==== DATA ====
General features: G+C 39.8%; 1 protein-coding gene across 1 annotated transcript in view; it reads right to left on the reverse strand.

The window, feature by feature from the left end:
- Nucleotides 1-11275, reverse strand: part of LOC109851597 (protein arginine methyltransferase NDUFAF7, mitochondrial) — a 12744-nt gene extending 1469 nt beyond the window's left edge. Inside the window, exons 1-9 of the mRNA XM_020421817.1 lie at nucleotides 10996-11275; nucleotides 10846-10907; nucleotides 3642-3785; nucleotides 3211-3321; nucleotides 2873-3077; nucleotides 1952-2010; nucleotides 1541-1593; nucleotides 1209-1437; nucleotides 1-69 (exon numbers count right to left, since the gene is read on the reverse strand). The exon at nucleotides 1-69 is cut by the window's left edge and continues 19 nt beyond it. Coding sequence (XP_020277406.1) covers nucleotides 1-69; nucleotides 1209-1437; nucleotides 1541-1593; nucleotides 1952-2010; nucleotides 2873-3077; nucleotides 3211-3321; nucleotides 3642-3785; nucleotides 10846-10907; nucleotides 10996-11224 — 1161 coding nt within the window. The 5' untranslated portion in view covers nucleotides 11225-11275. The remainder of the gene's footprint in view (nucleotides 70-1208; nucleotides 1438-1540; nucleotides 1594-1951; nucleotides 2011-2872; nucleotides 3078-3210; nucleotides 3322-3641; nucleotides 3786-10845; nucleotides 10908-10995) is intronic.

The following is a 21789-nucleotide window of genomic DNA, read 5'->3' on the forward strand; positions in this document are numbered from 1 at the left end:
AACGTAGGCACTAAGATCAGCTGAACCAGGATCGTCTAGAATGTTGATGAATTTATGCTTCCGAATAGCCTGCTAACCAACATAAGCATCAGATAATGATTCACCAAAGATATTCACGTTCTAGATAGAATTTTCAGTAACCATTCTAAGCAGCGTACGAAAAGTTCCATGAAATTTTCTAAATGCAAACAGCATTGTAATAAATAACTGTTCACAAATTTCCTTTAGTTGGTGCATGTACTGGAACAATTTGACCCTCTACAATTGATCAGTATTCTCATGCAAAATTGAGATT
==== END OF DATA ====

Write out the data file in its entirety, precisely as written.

General features: G+C 39.8%; 1 protein-coding gene across 1 annotated transcript in view; it reads right to left on the reverse strand.

The window, feature by feature from the left end:
- Nucleotides 1-11275, reverse strand: part of LOC109851597 (protein arginine methyltransferase NDUFAF7, mitochondrial) — a 12744-nt gene extending 1469 nt beyond the window's left edge. Inside the window, exons 1-9 of the mRNA XM_020421817.1 lie at nucleotides 10996-11275; nucleotides 10846-10907; nucleotides 3642-3785; nucleotides 3211-3321; nucleotides 2873-3077; nucleotides 1952-2010; nucleotides 1541-1593; nucleotides 1209-1437; nucleotides 1-69 (exon numbers count right to left, since the gene is read on the reverse strand). The exon at nucleotides 1-69 is cut by the window's left edge and continues 19 nt beyond it. Coding sequence (XP_020277406.1) covers nucleotides 1-69; nucleotides 1209-1437; nucleotides 1541-1593; nucleotides 1952-2010; nucleotides 2873-3077; nucleotides 3211-3321; nucleotides 3642-3785; nucleotides 10846-10907; nucleotides 10996-11224 — 1161 coding nt within the window. The 5' untranslated portion in view covers nucleotides 11225-11275. The remainder of the gene's footprint in view (nucleotides 70-1208; nucleotides 1438-1540; nucleotides 1594-1951; nucleotides 2011-2872; nucleotides 3078-3210; nucleotides 3322-3641; nucleotides 3786-10845; nucleotides 10908-10995) is intronic.

The following is a 21789-nucleotide window of genomic DNA, read 5'->3' on the forward strand; positions in this document are numbered from 1 at the left end:
AACGTAGGCACTAAGATCAGCTGAACCAGGATCGTCTAGAATGTTGATGAATTTATGCTTCCGAATAGCCTGCTAACCAACATAAGCATCAGATAATGATTCACCAAAGATATTCACGTTCTAGATAGAATTTTCAGTAACCATTCTAAGCAGCGTACGAAAAGTTCCATGAAATTTTCTAAATGCAAACAGCATTGTAATAAATAACTGTTCACAAATTTCCTTTAGTTGGTGCATGTACTGGAACAATTTGACCCTCTACAATTGATCAGTATTCTCATGCAAAATTGAGATT